The resulting $t$ statistic from a t-test follows a t-distribution with parameter $k = $ freedom-degrees. For us to compute the probability of $t$ to occur, we use the cumulative distribution function of the t-distribution ($CDF_t$).

For a left-sided test, this is equal to finding the probability on the y-axis of the CDF, which intersects with the given $t$ value.

For a right-sided test, this is equal to 1 - the left-sided p-value.

What about the two-sided test? I am not sure how this p-value is computed using the CDF.

So far I have only seen this method: (from https://stackoverflow.com/questions/45045802/how-to-do-a-one-tail-pvalue-calculate-in-python)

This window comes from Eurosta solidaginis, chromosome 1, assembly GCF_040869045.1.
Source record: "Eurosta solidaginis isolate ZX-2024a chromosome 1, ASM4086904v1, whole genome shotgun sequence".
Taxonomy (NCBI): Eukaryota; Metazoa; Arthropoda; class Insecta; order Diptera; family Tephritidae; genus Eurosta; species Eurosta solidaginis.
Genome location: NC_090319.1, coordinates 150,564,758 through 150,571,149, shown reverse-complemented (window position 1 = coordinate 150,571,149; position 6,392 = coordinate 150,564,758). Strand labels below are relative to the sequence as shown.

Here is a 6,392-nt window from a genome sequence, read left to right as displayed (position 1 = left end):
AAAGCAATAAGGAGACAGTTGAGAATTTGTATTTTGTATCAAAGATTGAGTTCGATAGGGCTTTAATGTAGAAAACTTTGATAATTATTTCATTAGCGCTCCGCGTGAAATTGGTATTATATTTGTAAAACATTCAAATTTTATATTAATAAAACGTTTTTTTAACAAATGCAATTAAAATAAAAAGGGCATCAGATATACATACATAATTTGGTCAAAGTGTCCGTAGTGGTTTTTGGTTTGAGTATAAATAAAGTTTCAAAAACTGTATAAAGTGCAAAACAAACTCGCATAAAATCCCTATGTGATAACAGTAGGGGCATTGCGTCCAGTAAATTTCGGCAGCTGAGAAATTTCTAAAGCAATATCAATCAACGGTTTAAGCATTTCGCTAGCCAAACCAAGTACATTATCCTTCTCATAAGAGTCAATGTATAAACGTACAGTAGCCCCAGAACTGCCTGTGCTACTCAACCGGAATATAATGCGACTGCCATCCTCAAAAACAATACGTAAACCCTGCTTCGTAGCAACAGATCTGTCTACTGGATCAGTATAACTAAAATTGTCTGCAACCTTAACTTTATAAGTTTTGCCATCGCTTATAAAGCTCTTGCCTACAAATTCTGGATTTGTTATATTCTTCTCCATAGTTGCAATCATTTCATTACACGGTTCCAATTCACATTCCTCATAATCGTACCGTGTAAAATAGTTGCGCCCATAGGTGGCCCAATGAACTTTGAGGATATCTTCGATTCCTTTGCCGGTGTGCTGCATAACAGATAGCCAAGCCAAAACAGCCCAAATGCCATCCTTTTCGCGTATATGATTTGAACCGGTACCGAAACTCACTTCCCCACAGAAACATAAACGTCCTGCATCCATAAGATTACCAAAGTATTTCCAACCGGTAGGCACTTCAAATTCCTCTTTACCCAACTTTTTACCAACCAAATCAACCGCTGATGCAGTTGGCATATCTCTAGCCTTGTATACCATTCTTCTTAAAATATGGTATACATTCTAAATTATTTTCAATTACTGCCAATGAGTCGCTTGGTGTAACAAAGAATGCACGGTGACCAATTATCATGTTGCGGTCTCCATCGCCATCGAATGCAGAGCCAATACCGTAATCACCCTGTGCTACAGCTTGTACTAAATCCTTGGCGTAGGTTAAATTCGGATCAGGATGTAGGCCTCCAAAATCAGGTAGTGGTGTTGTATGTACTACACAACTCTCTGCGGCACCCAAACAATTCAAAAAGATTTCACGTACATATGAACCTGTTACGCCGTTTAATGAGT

$ p = CDF_t(t , df) * 2$

i.e. the left-sided p-value multiplied by two.. which strikes me as odd, as the p-value ranges from 0 to 1, this equation generates a p-value in the domain [0-2].


1 Answer 1


For an easy way of understanding, the two sided $p$ value turns out to be equal to double the smallest one-sided $p$ value. Since these sum to 1, the smallest is in the domain [0-0.5], so the two sided is in the domain [0,1].

  • 1
    $\begingroup$ This is easy and (crucially) correct, but why do you say it’s intuitive? Perhaps you can elaborate on that. $\endgroup$
    – Dave
    Apr 30, 2020 at 21:29
  • $\begingroup$ I guess intuitive wasn't the right word to use. Kind of meant easy to remember. Edited that out of the answer $\endgroup$
    – E. Rei
    Apr 30, 2020 at 21:36
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    $\begingroup$ @H.Green that makes sense. But it also means that the equation I wrote in the question is incomplete right? $\endgroup$
    – hirschme
    Apr 30, 2020 at 22:22

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